Sarasota News Leader January 4, 2013 Page 34 A site plan for 162 Beach Road shows the proposed construction. Image courtesy Sarasota County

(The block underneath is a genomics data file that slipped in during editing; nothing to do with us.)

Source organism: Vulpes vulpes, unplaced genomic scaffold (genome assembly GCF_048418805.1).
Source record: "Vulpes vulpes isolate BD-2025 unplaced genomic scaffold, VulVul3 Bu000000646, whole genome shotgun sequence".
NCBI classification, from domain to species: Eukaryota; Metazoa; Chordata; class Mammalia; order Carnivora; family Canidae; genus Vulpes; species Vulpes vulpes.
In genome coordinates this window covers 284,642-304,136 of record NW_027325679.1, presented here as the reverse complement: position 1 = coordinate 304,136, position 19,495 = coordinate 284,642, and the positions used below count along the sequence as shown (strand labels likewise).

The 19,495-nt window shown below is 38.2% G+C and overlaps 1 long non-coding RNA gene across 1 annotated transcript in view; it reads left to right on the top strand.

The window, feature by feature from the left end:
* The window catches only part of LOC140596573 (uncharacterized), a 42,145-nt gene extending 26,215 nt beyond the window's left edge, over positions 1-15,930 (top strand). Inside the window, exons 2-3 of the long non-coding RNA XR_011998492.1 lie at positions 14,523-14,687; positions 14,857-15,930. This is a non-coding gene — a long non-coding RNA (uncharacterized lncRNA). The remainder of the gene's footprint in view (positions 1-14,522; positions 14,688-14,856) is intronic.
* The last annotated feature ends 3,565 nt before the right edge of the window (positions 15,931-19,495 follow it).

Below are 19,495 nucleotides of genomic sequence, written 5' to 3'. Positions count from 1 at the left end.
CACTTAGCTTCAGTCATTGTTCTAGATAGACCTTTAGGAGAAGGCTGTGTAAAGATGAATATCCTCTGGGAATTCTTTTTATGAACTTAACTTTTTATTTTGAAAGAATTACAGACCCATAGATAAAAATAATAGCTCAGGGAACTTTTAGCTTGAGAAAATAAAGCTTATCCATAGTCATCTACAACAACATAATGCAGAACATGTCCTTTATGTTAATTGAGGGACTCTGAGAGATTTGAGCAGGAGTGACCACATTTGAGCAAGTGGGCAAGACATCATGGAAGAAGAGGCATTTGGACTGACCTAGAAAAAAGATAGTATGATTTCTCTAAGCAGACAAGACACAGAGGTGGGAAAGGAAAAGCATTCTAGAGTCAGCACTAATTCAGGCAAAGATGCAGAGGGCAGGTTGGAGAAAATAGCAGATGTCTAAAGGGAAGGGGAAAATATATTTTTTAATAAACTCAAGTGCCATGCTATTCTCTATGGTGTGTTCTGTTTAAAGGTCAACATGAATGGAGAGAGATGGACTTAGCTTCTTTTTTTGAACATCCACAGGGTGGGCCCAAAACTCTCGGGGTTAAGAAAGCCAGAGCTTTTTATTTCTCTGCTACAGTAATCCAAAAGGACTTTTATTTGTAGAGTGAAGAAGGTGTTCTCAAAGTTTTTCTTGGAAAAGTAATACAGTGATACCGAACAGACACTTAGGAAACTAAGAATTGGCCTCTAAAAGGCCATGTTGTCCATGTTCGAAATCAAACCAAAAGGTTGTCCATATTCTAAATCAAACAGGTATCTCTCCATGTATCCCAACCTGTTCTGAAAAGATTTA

Sarasota News Leader January 4, 2013 Page 35 OTHER PROTESTS Among the other emails sent to the county commissioners are the following comments: The properties in question are often ood ed, and the roads in front of these proper ties frequently then become impassible. If [these homes are] constructed on this beach some of the grass on the gulf side would have to be destroyed. The ecologi cal balance of this area would forever be adversely affected. The variances should NOT be granted. That will violate the ordinances that [have] been established to prevent or retard erosion of our coastline [I]t would set a precedent that will nullify the current protections of the [GBSL] for everyone. This proposal would build two large struc tures entirely seaward of the setback line, would remove protective grasses and veg etation, disturb an area of dune formation, and would be seaward of Beach Road which already has been washed away at its north ern end. Siesta Beach is an acclaimed treasure. Wa ter has already ooded this area and cov ered parts of Beach Road and we have been told that with climate change and the rising level of the oceanic waters, our coastline will become increasingly vulnerable. In ad dition, the entire beach ecosystem will be gin to fall apart. Nesting areas for sea tur tles and ground nesting birds will disappear. Sea grass, so vital to keep the sand from being washed away will become sparse and disappear. Siesta Key has built a reputation for [its] white-quartz beaches that offer luxurious amenities with a relaxed vibe. Clearly, by allowing new property to be built so close to the water, you are taking away the very thing that has put Siesta on the map the beautiful, sandy beaches! New Commission Chairwoman Carolyn Mason has responded to the emails with the following comments: On behalf of the County Commission, I want to thank you for taking the time to write to us sharing your comments and concerns relative to Variance Petitions 79-03-12-419 and 79-0312-425. These matters are quasi judicial and as such we are discouraged from comment ing outside the public hearing. Your com ments are important to us so I have cop ied our staff to make sure those comments become part of the public record on this issue. A BALANCE Luckner told the News Leader in a follow-up email that the SKA also is concerned about people purchasing land in the county that may not be truly buildable. The county Tax Appraisers Ofce lists many risky parcels as [Residential Single Family and Residential Multi Family] despite their loca tion being 100% seaward of the GBSL and the [Coastal Construction Control Line], she wrote. Additionally, Luckner pointed out, As advo cates for property owners, we want to pro tect the barrier island coastal environment. It ensures safety as well as value for existing homes. The County Commission Jan. 9 agenda was not available before the News Leaders dead line this week. It should be available by Jan. 4 on the county website %